Congratulations to Andy Murray on his win of the championships at the All England Lawn Tennis and Croquet Club (more commonly known as Wimbledon). The first British man to win since 1936. Of course the AELTC has a coat of arms and a badge, which is more frequently used as a kind of “logo” granted under Garter Colin Cole in 1992. It is England, after all! The arms and badge are pictured above and the entire Letters Patent of the grant of arms is below.
The Most Rev. Anthony G. Bosco (August 1, 1927-July 2, 2013) who served as Third Bishop of Greensburg, Pennsylvania from 1987-2004 has passed away. He was the bishop who installed me in the Ministry of Acolyte on my way to the priesthood. His coat of arms with the distinctive single charge of an oak tree as an allusion to the name “Bosco” was designed by the late Prof. Géza Grosschmid, who was my mentor in heraldry, and emblazoned by none other than the late (great) Abp. Bruno B. Heim. In fact, the bishop’s personal arms were used by Heim as part of the cover art for his seminal work, “Heraldry In The Catholic Church” (1978). Bishop Bosco purposely didn’t use a galero in his coat of arms and preferred to use the one external ornament that is exclusive to and truly indicates the coat of arms of a bishop. Namely, the episcopal cross. May he rest in peace.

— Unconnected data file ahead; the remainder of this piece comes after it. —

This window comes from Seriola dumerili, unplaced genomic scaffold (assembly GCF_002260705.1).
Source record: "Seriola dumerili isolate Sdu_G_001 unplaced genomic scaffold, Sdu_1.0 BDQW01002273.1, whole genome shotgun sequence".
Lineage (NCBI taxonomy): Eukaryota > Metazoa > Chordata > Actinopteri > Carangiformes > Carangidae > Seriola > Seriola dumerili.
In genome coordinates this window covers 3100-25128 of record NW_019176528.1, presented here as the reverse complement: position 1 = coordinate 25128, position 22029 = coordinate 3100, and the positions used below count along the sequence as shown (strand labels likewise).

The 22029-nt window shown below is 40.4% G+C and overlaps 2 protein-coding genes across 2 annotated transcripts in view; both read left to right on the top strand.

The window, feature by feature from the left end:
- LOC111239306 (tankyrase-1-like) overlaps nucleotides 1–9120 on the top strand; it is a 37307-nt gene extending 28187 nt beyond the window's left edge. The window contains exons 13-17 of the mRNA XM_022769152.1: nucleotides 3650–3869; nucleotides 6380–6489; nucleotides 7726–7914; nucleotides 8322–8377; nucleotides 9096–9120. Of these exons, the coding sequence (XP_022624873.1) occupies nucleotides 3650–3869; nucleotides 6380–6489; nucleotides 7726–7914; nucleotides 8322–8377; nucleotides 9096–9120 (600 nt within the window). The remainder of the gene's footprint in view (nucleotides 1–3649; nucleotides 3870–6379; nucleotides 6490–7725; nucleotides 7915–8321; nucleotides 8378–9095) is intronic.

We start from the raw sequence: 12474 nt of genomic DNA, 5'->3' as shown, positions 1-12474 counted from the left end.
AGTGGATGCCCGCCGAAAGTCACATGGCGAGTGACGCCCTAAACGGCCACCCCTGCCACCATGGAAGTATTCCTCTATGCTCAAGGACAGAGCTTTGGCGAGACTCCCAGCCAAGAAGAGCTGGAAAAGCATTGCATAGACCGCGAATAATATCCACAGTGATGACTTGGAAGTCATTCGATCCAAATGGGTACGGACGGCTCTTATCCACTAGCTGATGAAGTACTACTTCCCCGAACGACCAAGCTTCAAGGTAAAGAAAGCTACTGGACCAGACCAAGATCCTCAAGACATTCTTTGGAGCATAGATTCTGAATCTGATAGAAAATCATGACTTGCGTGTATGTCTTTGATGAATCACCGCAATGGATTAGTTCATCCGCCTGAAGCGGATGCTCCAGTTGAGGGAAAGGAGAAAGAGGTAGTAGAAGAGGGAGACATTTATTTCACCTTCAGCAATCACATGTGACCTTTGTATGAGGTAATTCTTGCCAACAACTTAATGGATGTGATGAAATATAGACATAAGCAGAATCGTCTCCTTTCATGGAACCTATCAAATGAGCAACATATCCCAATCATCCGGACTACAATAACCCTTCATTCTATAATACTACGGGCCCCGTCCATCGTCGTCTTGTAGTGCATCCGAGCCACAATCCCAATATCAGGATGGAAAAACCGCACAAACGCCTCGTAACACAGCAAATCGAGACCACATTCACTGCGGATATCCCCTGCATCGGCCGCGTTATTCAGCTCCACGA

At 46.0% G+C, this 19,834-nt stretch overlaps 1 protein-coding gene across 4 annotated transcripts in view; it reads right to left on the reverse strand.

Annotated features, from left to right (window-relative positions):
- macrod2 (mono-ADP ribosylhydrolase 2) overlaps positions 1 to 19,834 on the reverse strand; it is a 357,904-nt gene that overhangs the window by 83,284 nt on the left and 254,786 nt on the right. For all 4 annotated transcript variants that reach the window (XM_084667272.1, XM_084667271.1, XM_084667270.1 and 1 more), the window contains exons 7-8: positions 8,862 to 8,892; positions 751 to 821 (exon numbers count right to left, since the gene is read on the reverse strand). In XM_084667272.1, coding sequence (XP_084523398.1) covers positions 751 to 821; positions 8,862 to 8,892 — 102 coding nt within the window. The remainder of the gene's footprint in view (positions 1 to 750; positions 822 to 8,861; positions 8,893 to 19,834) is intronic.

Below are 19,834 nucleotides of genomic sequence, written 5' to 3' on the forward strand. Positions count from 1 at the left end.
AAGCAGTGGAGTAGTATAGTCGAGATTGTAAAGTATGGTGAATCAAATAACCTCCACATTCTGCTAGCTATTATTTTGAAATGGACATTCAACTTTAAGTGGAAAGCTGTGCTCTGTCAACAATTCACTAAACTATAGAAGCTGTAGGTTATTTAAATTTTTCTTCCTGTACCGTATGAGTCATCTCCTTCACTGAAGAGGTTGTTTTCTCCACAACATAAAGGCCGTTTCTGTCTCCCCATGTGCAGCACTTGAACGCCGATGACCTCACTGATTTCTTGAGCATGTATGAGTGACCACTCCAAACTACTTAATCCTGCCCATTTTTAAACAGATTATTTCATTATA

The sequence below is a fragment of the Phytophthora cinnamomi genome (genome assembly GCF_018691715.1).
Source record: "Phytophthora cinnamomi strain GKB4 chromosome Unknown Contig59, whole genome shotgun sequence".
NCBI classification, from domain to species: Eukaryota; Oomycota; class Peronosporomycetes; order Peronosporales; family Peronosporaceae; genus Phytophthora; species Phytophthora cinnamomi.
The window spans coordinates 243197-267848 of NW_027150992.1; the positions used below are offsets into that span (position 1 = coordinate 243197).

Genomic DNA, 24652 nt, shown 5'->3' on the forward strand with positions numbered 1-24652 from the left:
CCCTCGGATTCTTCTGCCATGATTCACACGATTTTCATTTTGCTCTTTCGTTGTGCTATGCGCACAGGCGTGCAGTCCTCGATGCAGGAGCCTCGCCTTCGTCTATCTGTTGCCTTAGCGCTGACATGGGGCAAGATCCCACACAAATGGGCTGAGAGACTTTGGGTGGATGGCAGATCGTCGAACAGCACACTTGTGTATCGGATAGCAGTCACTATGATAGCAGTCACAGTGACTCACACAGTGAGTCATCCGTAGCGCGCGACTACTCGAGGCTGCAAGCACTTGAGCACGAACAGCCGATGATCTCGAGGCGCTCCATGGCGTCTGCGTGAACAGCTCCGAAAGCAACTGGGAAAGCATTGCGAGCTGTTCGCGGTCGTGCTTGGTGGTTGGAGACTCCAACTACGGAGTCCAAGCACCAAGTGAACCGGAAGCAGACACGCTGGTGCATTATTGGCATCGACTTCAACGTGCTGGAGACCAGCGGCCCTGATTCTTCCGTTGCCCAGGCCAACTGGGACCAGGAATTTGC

Thanks to the fine research and work of Mr. Joseph McMillan of the American Heraldry Society we know what the coats of arms of those armigerous (i.e. bearing a coat of arms) signers of the Declaration of Independence are. So much for the erroneous idea that heraldry is pointless and foreign in American culture. If you wish to see a key identifying them you can view it at the website of the American Heraldry Society.